Two academics from Clark Atlanta University, political scientists William Boone and Keith Jennings, have claimed authorship of the memo that has roiled the race for mayor.
The two say that accusations that the memo is racist — Mayor Shirley Franklin used the word “bigoted,” and two African-American candidates have condemned it — are “patently false.”
A joint statement from Boone and Jennings was just published by the Newsmaker Journal, the same outfit that distributed the original memo suggesting that African-Americans line up behind Lisa Borders to block the election of a white candidate, Mary Norwood.
Several news outlets, including WABE-FM (90.1FM) and this one, also have obtained copies of the claim to authorship.
Boone is a respected voice in state and local politics, frequently quoted by this newspaper. As a matter of fact, Boone is quoted in an Associated Press article that just moved across the wires, though he is not specifically identified as one of the two authors of the controversial memo:
”Blacks do not return to the polls in a runoff, historically,” said Clark Atlanta University political science professor William Boone. ”It’s going to be very interesting. This is the election that some folks had talked about was coming.”
The AP article then mentions the demographic changes that Atlanta has undergone:
In addition, blacks may no longer feel obligated to elect a black mayor, Boone said.
”You have a young generation of blacks — not native to Atlanta — who don’t necessarily see that as something that has to happen,” said Boone, who is part of a group that circulated the racially-charged e-mail. ”They may be staking their vote on matters more critical than race.”
Here’s the statement that appears over the names of both Boone and Jennings this afternoon:
Race and the Mayor’s Race in Atlanta
The recent suggestion that it is somehow racist to highlight an agenda that promotes the interests of African American voters is patently false. It is a red herring that polarizes debate about electing the most qualified candidate for Atlanta’s next mayor.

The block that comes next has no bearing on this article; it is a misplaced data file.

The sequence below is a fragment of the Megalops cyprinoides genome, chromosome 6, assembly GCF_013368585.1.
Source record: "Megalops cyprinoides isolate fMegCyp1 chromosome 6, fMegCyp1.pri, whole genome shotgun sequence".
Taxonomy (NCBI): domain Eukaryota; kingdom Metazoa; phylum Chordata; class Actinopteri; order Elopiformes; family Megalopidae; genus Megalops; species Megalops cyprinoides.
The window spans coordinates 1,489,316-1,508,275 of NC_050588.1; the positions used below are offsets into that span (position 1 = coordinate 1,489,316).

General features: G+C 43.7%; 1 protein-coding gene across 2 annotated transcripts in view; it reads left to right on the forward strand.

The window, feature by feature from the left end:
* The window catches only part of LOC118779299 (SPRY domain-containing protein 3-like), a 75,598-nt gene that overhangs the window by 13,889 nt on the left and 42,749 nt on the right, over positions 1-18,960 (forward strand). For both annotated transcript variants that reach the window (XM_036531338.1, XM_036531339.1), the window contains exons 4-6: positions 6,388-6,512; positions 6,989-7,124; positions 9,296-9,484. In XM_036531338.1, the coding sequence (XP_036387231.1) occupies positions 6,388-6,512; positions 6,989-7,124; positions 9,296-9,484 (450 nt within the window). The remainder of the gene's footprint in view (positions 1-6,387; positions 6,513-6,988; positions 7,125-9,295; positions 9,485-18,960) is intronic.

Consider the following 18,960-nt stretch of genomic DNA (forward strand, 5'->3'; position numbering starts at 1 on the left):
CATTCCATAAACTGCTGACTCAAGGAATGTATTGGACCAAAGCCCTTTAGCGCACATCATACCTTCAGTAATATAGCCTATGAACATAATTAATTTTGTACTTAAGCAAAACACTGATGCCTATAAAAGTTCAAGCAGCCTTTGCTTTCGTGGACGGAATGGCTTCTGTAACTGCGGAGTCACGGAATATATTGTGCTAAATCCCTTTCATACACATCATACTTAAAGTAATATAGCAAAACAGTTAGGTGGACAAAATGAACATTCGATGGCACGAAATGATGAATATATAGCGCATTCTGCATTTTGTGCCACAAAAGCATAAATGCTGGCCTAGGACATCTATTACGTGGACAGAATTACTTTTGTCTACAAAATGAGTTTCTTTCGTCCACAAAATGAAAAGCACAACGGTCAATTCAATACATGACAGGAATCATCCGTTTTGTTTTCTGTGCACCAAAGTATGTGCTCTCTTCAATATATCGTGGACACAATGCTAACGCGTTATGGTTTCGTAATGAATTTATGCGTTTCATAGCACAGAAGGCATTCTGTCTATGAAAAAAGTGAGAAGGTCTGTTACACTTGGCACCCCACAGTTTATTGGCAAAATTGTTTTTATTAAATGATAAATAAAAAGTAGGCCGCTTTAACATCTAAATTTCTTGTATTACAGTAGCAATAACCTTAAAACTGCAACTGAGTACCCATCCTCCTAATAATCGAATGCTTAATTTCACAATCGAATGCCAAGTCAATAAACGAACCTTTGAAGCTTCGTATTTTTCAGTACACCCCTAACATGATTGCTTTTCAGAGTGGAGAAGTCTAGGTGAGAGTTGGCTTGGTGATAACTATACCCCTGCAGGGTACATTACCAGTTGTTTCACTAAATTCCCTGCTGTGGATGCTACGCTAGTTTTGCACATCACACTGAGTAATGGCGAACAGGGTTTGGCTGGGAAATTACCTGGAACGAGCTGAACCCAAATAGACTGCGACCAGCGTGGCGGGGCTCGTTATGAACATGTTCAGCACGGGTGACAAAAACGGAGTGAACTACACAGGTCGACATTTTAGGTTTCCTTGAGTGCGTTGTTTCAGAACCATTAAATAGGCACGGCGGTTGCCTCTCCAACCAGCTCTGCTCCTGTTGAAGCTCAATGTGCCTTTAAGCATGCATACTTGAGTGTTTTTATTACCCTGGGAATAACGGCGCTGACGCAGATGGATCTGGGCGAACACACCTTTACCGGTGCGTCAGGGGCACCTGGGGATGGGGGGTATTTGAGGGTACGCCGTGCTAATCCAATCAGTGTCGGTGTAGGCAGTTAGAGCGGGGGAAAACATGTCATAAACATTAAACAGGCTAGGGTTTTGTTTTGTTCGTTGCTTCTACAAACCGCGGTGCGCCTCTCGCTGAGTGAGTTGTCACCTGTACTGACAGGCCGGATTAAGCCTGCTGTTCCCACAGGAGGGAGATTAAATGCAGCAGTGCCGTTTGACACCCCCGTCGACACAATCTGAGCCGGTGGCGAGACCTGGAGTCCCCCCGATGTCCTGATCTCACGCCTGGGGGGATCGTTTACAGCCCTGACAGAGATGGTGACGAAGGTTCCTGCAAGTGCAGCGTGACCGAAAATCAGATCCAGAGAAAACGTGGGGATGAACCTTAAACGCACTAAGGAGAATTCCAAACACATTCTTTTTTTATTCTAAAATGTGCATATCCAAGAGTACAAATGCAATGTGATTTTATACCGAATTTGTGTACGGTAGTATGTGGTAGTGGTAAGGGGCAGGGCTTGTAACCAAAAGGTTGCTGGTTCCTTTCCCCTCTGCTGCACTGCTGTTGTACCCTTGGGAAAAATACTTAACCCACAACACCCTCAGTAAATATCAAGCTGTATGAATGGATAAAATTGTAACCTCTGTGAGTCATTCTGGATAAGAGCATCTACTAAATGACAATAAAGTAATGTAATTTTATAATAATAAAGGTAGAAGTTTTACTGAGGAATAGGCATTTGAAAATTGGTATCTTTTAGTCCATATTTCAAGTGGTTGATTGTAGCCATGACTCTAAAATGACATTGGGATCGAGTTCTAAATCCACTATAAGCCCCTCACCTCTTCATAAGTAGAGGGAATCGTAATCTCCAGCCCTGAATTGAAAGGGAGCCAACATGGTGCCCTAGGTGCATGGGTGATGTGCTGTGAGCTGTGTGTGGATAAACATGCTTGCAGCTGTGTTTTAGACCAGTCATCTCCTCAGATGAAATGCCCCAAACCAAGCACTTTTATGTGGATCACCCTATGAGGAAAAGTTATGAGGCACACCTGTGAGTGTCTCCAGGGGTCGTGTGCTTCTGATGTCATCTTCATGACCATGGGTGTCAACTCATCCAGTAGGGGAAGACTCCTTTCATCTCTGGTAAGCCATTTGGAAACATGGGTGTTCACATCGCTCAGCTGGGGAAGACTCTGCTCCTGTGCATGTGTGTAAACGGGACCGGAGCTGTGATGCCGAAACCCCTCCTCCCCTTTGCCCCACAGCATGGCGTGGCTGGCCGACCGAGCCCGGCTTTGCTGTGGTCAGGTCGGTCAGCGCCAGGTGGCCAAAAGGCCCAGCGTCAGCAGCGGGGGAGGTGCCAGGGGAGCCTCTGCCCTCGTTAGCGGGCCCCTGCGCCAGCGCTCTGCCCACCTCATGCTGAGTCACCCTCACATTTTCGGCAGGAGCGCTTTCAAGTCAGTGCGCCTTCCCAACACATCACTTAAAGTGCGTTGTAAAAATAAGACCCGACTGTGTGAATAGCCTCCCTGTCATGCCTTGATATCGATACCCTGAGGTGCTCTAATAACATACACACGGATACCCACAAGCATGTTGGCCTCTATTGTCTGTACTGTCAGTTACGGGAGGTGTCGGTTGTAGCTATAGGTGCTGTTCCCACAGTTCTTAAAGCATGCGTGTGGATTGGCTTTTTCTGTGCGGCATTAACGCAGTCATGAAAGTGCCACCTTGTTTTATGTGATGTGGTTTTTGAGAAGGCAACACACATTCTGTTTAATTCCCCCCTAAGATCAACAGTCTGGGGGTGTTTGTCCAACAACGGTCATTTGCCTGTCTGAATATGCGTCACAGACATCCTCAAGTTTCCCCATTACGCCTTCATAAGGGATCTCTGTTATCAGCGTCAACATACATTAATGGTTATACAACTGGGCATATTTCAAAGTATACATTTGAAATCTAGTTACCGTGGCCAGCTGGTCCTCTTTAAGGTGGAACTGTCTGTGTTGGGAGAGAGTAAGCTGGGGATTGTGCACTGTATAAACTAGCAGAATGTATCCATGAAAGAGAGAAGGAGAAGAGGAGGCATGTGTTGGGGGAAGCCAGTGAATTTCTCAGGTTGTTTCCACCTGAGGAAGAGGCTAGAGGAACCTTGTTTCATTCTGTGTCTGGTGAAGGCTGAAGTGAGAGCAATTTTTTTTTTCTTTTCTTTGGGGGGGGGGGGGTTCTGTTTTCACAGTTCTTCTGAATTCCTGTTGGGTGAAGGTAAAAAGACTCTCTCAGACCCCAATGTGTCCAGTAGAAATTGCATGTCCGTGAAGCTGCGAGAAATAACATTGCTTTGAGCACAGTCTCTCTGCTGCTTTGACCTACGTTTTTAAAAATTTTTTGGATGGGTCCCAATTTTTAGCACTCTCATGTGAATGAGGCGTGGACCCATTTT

The need for African American voter and taxpayer interests to be addressed by all candidates is just as legitimate as it is for candidates to respond to issues raised by the Atlanta Chamber of Commerce, Georgia Stand-Up, Central Atlanta Progress or any Neighborhood Planning Unit (NPU).
News coverage to date of an analysis presented to the Black Leadership Forum has been incendiary and misleading. To correct the record, Aaron Turpeau is not the author of the memo, nor is anyone associated with the Black Leadership Forum.
We are the sole authors and we stand by our academic analysis, with the exception for the error regarding the political affiliation of Mr. Spikes and Mr. Thomas, for which we have apologized.
Furthermore, the reported assertion that our statement was written on behalf of any candidate or to instruct African Americans how to vote is flatly wrong. African Americans in Atlanta have been voting for decades and are quite capable of making up their own minds.
Make no mistake, we do not work for any of the candidates. We have held no formal discussions with any of the campaigns and have made no contributions to any of the campaigns.
In our statement we presented views that have been articulated in various parts of the community. As we argue in the statement, African Americans should “critically evaluate all candidates” because “we have arrived at a place in time where we can no longer afford to just look at race in the Mayor’s race or individual council races.”
However, these key quotes from our document have been excluded from media coverage and by individuals who apparently have not read the document.
We stand by our belief that “a black agenda would enable African American interests to be respected by any administration.” The interests of African American voters are just as legitimate as other Atlanta voters, and the notion that we must apologize for highlighting those interests is absurd.
William Boone, PhD
Keith Jennings, PhD
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